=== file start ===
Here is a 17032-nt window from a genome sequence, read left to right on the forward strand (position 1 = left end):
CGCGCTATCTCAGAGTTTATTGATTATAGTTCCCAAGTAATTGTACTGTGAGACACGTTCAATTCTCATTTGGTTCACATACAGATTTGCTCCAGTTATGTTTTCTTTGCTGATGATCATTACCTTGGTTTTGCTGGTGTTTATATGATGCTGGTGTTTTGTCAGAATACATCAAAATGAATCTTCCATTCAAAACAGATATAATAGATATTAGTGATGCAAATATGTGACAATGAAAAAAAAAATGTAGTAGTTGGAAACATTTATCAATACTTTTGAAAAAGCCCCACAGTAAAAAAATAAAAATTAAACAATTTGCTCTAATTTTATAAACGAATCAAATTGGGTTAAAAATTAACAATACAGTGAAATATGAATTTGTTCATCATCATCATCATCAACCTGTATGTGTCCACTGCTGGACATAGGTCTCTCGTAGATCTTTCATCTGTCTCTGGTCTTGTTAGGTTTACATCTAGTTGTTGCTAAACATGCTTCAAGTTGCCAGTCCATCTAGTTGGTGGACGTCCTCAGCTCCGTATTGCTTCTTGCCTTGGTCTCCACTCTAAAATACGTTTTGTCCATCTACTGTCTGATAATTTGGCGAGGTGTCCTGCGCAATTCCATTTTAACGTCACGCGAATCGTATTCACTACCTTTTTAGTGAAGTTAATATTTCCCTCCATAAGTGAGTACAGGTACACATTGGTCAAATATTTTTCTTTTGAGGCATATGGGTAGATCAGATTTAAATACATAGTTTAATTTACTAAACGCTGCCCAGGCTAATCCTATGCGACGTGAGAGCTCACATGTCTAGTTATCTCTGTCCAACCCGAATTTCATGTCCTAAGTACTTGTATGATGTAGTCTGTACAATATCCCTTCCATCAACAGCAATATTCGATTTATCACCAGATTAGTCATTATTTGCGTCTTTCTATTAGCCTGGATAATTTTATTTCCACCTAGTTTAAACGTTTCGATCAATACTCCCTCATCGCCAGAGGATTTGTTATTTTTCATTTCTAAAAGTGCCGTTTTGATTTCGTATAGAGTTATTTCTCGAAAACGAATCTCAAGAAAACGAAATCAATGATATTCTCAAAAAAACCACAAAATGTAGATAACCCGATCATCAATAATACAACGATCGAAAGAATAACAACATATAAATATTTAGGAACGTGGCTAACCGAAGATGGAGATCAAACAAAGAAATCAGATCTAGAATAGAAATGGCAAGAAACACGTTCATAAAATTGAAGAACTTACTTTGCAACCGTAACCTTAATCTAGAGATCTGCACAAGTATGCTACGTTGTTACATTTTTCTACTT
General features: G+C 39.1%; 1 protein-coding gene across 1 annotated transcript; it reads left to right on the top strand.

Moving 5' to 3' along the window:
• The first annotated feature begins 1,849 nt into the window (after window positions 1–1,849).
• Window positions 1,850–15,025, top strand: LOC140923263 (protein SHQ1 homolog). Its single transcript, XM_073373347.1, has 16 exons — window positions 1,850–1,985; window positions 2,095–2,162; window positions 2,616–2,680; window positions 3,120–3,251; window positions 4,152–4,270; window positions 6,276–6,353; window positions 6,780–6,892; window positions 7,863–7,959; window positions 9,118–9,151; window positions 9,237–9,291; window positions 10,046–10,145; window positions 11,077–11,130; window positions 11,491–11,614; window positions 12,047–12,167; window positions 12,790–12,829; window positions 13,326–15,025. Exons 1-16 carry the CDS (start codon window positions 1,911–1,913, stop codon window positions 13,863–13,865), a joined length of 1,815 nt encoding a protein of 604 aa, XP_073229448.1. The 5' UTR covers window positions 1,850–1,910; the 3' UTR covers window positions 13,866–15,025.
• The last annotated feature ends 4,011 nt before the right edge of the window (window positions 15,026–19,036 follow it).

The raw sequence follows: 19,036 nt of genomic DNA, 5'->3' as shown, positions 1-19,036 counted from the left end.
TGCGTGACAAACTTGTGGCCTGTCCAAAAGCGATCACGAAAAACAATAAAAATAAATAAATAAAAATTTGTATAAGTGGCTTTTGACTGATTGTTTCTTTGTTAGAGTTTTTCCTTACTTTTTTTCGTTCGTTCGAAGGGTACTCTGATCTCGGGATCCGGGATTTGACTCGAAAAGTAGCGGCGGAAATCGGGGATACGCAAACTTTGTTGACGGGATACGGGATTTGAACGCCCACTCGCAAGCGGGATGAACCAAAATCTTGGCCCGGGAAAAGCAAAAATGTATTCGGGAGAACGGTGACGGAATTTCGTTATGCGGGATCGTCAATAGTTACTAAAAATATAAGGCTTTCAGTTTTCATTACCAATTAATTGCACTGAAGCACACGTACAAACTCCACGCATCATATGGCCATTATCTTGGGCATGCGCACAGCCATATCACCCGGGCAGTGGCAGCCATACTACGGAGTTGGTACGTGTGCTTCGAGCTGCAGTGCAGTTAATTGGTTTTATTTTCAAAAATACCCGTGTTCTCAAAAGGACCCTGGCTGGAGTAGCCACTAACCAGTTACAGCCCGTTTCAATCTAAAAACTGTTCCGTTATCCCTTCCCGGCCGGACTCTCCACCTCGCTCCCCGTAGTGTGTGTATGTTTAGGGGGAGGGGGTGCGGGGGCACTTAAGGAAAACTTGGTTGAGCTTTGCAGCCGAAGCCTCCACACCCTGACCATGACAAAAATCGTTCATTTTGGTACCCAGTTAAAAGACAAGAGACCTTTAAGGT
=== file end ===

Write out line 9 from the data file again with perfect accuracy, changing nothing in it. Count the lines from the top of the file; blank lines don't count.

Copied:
TGCGTGACAAACTTGTGGCCTGTCCAAAAGCGATCACGAAAAACAATAAAAATAAATAAATAAAAATTTGTATAAGTGGCTTTTGACTGATTGTTTCTTTGTTAGAGTTTTTCCTTACTTTTTTTCGTTCGTTCGAAGGGTACTCTGATCTCGGGATCCGGGATTTGACTCGAAAAGTAGCGGCGGAAATCGGGGATACGCAAACTTTGTTGACGGGATACGGGATTTGAACGCCCACTCGCAAGCGGGATGAACCAAAATCTTGGCCCGGGAAAAGCAAAAATGTATTCGGGAGAACGGTGACGGAATTTCGTTATGCGGGATCGTCAATAGTTACTAAAAATATAAGGCTTTCAGTTTTCATTACCAATTAATTGCACTGAAGCACACGTACAAACTCCACGCATCATATGGCCATTATCTTGGGCATGCGCACAGCCATATCACCCGGGCAGTGGCAGCCATACTACGGAGTTGGTACGTGTGCTTCGAGCTGCAGTGCAGTTAATTGGTTTTATTTTCAAAAATACCCGTGTTCTCAAAAGGACCCTGGCTGGAGTAGCCACTAACCAGTTACAGCCCGTTTCAATCTAAAAACTGTTCCGTTATCCCTTCCCGGCCGGACTCTCCACCTCGCTCCCCGTAGTGTGTGTATGTTTAGGGGGAGGGGGTGCGGGGGCACTTAAGGAAAACTTGGTTGAGCTTTGCAGCCGAAGCCTCCACACCCTGACCATGACAAAAATCGTTCATTTTGGTACCCAGTTAAAAGACAAGAGACCTTTAAGGT